Lots of stuff happening at the library these days
Hot spots amplify internet access
Last updated 11/25/2020 at 9:52am
RITZVILLE – New items are available at East Adams Library District, just in time for winter holidays and extra time spent inside.
The library is closed to indoor guests, but staff are available to help with ordering items for pickup in Ritzville Monday through Friday from 9 a.m. to 5 p.m. Patrons are encouraged to place a hold on items by calling, emailing or using the online catalog.
In Benge, patrons can utilize the kiosk located there for both item pick up and returns.
Patrons are able to return items in the library bin in Washtucna.
“If patrons in these communities need additional help, we encourage them to contact us and we will do our best to connect them to library items and services,” said Interim Director Amy Hille, who has temporarily taken over former director Kylie Fullmer’s duties.
Those without internet will be happy to hear the library has installed Verizon Jetpack Mobile Hotspots in Ralston and Hatton for free access to WI-FI.
Library Aid Heidi Harting said the hotspots go out a couple of blocks and can have eight to 10 devices on it at once.
The Hatton hotspot is being hosted by a Lind Elementary School staff member who resides in Hatton, and being made available to Lind-Ritzville School District students who reside in Hatton.
“We really wanted to get one out to the Hatton kids. They are so far from the school, and a lot of them were getting so far behind,” Harting said. “The one in Ralston is located at the Grange, so the whole community can use it.”
To access the hotspots, call the library at 659-1222 for the password, or email [email protected]
Harting said the hotspots were purchased with funds from the Innovia Foundation and the CARES Act, along with five Coolpad Surf Portable Wi-Fi Hotspots, available for checkout.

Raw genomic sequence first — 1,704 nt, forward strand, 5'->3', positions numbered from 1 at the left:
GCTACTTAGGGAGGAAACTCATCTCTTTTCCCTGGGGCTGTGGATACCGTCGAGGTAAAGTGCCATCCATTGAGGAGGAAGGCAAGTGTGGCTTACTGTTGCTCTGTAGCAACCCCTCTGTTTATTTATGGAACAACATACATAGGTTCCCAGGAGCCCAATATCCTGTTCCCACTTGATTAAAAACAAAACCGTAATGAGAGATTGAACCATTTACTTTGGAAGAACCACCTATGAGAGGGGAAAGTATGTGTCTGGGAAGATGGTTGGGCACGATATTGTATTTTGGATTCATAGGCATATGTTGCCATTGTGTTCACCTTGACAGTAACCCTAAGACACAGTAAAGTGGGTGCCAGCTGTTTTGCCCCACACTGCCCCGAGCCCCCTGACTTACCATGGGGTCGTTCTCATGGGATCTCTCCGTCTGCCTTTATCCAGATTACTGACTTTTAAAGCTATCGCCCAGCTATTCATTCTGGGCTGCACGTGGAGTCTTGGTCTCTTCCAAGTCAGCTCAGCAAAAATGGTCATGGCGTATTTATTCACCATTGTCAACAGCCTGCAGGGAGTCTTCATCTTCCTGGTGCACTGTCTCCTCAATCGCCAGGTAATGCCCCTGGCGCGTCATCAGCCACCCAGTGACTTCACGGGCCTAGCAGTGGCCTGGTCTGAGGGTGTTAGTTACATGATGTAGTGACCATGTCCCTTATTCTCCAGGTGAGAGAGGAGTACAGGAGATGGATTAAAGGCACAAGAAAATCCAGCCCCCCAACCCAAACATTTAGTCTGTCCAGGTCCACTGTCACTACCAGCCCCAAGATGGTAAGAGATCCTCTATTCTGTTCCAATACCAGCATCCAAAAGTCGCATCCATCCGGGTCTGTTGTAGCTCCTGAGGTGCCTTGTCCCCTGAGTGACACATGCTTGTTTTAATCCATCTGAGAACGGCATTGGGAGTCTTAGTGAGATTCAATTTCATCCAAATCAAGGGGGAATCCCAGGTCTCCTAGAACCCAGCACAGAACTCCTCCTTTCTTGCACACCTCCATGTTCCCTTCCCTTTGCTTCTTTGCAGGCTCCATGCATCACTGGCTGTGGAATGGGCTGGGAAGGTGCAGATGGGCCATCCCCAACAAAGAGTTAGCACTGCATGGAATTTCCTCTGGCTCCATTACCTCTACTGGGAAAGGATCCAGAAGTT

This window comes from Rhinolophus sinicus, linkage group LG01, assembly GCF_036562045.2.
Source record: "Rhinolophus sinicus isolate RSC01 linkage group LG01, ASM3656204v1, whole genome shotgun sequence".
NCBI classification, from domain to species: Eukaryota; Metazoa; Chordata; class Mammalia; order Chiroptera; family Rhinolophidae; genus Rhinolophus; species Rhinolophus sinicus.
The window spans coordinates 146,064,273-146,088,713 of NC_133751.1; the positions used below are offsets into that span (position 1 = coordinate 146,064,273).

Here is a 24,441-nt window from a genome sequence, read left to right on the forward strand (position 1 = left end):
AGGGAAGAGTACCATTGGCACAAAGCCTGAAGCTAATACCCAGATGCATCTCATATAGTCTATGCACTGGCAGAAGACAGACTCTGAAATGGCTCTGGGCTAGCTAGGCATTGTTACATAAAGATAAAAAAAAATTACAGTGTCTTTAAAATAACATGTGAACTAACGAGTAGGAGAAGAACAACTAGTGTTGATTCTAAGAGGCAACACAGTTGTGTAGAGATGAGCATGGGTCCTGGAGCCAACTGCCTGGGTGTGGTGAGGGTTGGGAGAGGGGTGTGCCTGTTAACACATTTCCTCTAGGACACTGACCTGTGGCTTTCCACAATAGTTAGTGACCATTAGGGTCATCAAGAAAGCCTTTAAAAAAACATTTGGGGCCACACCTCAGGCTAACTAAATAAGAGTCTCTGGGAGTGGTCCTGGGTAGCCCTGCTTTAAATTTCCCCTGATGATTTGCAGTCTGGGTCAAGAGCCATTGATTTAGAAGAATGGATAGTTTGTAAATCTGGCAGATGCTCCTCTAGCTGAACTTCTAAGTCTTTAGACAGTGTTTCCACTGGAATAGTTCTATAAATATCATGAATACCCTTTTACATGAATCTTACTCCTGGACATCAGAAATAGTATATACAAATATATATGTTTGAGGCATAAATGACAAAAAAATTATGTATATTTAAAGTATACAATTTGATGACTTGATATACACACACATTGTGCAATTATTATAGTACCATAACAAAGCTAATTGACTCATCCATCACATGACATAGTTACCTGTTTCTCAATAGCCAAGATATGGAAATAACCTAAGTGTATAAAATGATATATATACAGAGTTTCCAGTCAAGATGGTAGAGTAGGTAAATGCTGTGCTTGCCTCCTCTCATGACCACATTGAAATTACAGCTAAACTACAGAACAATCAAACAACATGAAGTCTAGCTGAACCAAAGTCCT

Harting said the library would also be getting a portable wireless printer.
“We would like to set it up somewhere like the Food Pantry with staff supervision, but there is nothing set in stone at this time,” Harting said.
Feeding young minds
Harting said Fullmer was working on another exciting project when she left, which Harting took over.
“We got a $5,000 grant from “Feed Your Brains/Schools Out Washington,” and they provided us with 200 books,” Harting said. “I had 554 kids to give books to, from preschool to seniors in high school, so I have been ordering more. I have been doing the ordering of books and the cataloging the past eight years, so I kind of know what the kids like.”
Harting said she also turned to Jamie Nichols, the secretary at Ritzville Grade School, to see what the kids needed.
“She said they really needed headphones,” Harting said. “It was challenging to make sure I stretched the money as far as I could, and the 600 headphones were $1200. But each kid will get a set of headphones, so they can have them at home, and I got 23 extras.”
Harting said she put a book and a set of headphones in backpacks for the kids.
“I got orange backpacks for the Lind kids and red for the Ritzville kids,” Harting said. “I’m hoping by the end of November to have them distributed.”
A project Youth Services Library Assistant Millie Hopkins is working on is providing educator kits for teachers to check out and share with their students, and for home school students to check out.
“We have Snap Circuits kits available; the basics for juniors, and the classic kit has a little more in it,” Hopkins said. “I’m almost done getting the Makey Makey kits ready, too.”
Hopkins said the Makey Makey kits were little circuit boards.
“They are actually pretty cool. They come with little alligator clips, and you can plug the clips into fruits and vegetables,” Hopkins said. “They are a lot of fun.”
Hopkins said she also had Micro Bits she was getting ready to make available.
“I haven’t used them much, but they are similar to the Makey Makey. They have a little circuit board you can make things with,” said Hopkins. “They have lights on the board that light up, so you can do things like a love meter, to show how compatible you are. They gave us a starter kit that has a lot of different pieces, like for soil testing and water pumps.”
Hopkins said the library has a lot more kits “on the horizon,” which she was excited to share with home school students and educators.